Live review: Arctic Monkeys – Glastonbury Festival – Worthy Farm, UK (28th June 2013)

Headlining the opening night of the world famous Glastonbury Festival, the Arctic Monkeys frenzy filled setlist was an eclectic mixture of the old, the new and the downright different.

Taking to the gigantic Pyramid Stage and opening with brand new track Do I Wanna Know?, the Sheffield band worked the massive crowd with their undeniable Northern charm. Playing tracks from their debut album Whatever People Say I Am, That’s What I’m Not, they visited each of their albums and even offered a sneak peek at their upcoming album AM, due in September.

The band were in fine form, putting on a spectacular show that clocked in at just under 1 hour and 25 mins. Oddly, Alex Turner’s thick Sheffield accent had somewhat lessened, sounding more American to many people. Twitter was soon awash with people pointing out that he has spent too much time over in the US and had forgotten his roots. But speaking-voice-issues aside, the Arctic Monkeys put on a show that people would remember.

Much in the same way as the band, the audience were in fine form. Stretching back over the horizon and fading into the dark night, they sung heartily along to the classic songs that they knew and raved respectfully to the newer songs that they didn’t recognise. All in all an audience that the Arctic Monkeys will no doubt never forget.

Closing the main set with classic hit A Certain Romance, they returned to the stage to perform a couple of more relaxed, laid back and acoustic versions of songs. Accompanied by a string section, Cornerstone contained snippets of David Bowie’s Soul Love and Coldplay’s Yellow. Similarly Mardy Bum tipped it’s hat to Oasis, featuring sections of Don’t Look Back In Anger. A nice twist on some of the fan favourites.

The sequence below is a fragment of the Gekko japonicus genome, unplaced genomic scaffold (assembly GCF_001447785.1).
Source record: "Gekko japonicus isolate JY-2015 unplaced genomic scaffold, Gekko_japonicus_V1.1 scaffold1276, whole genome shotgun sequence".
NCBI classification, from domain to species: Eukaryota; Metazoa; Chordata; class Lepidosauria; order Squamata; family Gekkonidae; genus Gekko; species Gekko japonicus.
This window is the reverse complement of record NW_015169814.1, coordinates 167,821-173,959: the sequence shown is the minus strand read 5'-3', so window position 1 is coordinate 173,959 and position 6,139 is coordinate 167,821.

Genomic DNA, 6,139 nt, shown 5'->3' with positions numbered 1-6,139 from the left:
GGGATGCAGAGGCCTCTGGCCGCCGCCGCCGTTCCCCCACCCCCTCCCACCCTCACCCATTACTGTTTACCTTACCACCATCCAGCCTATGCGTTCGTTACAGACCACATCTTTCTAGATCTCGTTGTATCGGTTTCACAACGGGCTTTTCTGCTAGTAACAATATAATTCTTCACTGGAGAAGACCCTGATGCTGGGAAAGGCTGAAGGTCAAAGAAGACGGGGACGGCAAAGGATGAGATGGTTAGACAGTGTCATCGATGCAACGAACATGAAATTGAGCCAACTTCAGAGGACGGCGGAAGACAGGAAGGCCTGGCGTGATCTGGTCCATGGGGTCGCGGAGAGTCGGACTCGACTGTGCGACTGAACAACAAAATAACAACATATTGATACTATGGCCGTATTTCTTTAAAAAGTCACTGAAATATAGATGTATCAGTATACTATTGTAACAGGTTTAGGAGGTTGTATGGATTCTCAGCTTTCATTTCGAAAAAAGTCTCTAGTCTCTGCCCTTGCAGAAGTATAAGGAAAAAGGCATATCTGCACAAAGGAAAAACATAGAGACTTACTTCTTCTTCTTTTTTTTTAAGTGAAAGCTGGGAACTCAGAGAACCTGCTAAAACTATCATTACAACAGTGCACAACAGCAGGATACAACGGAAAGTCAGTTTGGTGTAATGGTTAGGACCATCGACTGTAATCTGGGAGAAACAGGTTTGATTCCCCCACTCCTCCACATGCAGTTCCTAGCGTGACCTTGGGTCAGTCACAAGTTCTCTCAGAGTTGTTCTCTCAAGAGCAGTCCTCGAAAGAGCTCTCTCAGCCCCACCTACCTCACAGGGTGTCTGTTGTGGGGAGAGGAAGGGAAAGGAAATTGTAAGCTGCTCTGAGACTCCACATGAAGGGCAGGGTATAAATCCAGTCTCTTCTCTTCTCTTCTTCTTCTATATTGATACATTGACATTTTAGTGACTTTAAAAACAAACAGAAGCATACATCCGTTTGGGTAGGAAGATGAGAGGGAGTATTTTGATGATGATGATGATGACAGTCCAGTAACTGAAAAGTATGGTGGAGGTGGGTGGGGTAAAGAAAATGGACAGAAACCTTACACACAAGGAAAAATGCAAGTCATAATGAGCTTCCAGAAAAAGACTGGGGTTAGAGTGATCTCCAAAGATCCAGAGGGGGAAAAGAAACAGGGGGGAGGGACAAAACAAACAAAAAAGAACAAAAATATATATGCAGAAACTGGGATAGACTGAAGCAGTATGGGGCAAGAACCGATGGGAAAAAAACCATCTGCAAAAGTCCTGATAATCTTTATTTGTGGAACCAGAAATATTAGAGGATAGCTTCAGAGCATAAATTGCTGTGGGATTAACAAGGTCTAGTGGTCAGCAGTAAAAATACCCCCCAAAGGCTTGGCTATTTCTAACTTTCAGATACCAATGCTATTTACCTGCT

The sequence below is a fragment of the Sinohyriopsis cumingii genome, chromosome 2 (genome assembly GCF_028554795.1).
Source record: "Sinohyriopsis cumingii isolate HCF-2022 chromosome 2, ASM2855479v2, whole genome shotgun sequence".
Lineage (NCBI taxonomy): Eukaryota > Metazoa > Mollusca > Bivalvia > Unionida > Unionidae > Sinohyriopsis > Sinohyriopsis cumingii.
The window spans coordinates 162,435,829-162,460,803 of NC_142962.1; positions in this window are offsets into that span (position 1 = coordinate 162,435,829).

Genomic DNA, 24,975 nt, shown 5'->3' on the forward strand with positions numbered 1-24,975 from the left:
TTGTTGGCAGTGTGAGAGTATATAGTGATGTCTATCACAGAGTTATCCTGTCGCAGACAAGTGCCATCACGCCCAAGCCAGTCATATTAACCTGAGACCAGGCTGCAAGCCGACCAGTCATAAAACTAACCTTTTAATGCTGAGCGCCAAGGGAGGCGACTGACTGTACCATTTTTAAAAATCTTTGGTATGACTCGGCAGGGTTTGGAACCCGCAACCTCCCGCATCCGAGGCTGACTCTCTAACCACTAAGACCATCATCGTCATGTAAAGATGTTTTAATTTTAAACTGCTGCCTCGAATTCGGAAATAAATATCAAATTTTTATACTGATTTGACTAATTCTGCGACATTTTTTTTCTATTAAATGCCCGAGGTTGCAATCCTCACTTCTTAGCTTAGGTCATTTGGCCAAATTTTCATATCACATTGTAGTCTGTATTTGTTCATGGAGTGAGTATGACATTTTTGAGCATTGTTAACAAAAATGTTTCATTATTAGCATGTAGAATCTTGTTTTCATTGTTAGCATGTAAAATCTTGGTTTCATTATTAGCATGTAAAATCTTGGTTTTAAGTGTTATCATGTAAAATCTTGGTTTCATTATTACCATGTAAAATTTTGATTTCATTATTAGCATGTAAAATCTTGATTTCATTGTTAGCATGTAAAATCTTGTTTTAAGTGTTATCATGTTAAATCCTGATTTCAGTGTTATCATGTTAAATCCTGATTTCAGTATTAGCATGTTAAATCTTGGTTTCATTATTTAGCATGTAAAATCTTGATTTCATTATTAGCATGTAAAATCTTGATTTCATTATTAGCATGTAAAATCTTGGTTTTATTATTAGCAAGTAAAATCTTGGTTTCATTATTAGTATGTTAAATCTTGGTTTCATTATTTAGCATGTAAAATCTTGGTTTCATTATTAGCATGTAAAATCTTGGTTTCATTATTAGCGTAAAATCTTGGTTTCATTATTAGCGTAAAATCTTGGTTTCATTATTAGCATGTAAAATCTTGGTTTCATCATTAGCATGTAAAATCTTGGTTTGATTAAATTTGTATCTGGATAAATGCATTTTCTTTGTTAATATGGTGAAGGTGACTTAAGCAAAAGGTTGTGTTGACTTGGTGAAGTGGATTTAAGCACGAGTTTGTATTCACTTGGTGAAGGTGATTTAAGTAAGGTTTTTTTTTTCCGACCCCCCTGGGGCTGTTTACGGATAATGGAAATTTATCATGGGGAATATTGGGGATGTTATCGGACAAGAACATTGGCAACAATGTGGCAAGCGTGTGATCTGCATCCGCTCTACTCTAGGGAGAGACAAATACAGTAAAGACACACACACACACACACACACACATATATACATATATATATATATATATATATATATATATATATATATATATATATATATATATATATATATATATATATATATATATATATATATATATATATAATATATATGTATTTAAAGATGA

The Arctic Monkeys rounded the concert off by inviting The Rascals frontman Miles Kane on stage with them to perform 505. The band became friends with Miles when The Rascals were touring with the Arctic Monkeys. The pair of lead singers became friends and eventually began writing together and The Last Shadow Puppets was born.

Releasing the album The Age Of The Understatement, the pairs incredibly successful side project took them straight to Number 1 in the UK charts. So it seemed only right that Miles showed up on stage to help round off the brilliant set.

A brilliant end to the opening night of the 2013 Glastonbury Festival, Worthy Farm was awash with music lovers half-drunkenly singing I Bet You Look Good On The Dancefloor stumbled from the stage, back through the mud and to their tents/the bar.

Highlights of the second day of Glastonbury 2013 include Elvis Costello (review here) and The Rolling Stones (review here).

Arctic Monkeys setlist

Do I Wanna Know?
Brainstorm
Dancing Shoes
Don’t Sit Down ‘Cause I’ve Moved Your Chair
Teddy Picker
Crying Lightning
Brick By Brick
Fake Tales of San Francisco
She’s Thunderstorms
Old Yellow Bricks
Pretty Visitors
I Bet You Look Good On The Dancefloor
Do Me a Favour
R U Mine?
Mad Sounds
Fluorescent Adolescent
A Certain Romance
Cornerstone
Mardy Bum
When the Sun Goes Down
505

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2 thoughts on “Live review: Arctic Monkeys – Glastonbury Festival – Worthy Farm, UK (28th June 2013)

  1. They were unbelievably good (I should know, I was there!) but you could barely see them on the screens, which were completely ineffective. They riled up the crowd somewhat, though, and completely won them over. The love from the audience was completely palpable.

    • Josh Gill says:

      Yeah the screens weren’t very effective. Pretty small for such a massive gig! Still, great set and great performance…much better than the Rolling Stones the next night! Thanks for reading! 🙂

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